‘Atlantis’ Landed 12 Years Ago: Where Are the Space Shuttles Now?
NASA’s space shuttle program ended 12 years ago today when Atlantis landed at Kennedy Space Center in Florida on July 21, 2011.
It ended 30 remarkable years of space shuttle missions that advanced the cause of science, constructed the International Space Station, and deployed and repaired the Hubble Space Telescope.
Though marvels of engineering and technology, the space shuttles were expensive to launch and maintain, and their complexity made them prone to failures. Challenger (OV-099) and its crew were lost during launch in 1986. Columbia (OV-102) and its crew were lost during reentry in 2003.
Following the completion of the ISS, the space shuttles were permanently retired, and Discovery, Atlantis, Endeavour and Enterprise are now all museum artifacts. Here’s where you can see them:
Enterprise was a prototype orbiter that was the testbed for the space shuttles to come. (Yes, its name was inspired by Star Trek.) It was never launched from the ground, but was released at altitude from a Boeing 747 in 1977 to test atmospheric flight and landing. Enterprise is currently on display at the Intrepid Sea, Air & Space Museum Complex Space Shuttle Pavilion in New York City.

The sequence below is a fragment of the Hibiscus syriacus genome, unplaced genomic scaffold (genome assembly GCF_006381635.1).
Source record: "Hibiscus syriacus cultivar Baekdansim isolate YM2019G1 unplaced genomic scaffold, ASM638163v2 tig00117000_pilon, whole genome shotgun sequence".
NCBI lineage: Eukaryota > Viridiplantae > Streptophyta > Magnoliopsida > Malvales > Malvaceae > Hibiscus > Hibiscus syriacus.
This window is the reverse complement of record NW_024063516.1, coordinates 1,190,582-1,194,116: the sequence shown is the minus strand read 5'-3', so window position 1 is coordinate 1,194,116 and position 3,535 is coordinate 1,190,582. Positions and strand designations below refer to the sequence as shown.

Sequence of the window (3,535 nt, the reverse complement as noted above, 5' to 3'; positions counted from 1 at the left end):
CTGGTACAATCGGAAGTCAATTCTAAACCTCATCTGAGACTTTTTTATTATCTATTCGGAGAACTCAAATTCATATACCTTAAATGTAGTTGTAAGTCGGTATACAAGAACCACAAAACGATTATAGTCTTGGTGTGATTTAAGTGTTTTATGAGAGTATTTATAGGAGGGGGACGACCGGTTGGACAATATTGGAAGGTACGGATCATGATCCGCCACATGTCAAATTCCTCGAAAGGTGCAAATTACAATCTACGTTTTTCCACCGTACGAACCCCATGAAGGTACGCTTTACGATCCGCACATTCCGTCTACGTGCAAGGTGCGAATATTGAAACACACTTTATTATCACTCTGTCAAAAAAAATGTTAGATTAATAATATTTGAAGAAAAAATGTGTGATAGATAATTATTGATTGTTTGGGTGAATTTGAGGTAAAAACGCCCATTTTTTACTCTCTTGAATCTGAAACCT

Atlantis flew 33 missions from 1985-2011 and is now on display at the Kennedy Space Center Visitors Complex Shuttle: A Ship Like No Other exhibit. “Atlantis is displayed as only astronauts have seen her in space, rotated 43.21 degrees with payload doors open and Canadarm extended, as if just undocked from the International Space Station (ISS),” according to the KSC.
There were a total of 39 missions for Discovery from 1984-2011, and the orbiter is on exhibit at the National Air and Space Museum’s James S. McDonnell Space Hangar at the Steven F. Udvar-Hazy Center in Chantilly, Virginia.
The youngest orbiter in the space shuttle fleet, Endeavour flew 25 missions from 1992-2011. It currently resides in the California Science Center’s Samuel Oschin Pavilion in Los Angeles. But it won’t be there for much longer. The new Samuel Oschin Air and Space Center is under construction, and once complete, it show Endeavour in its “full stack” configuration with rocket boosters and external fuel tank. “In the future Samuel Oschin Air and Space Center, Endeavour will be displayed in vertical “ready for launch” position as part of the world’s only complete Space Shuttle System. This will allow guests to get a closer and more detailed view of the orbiter than ever before,” according to the California Science Center.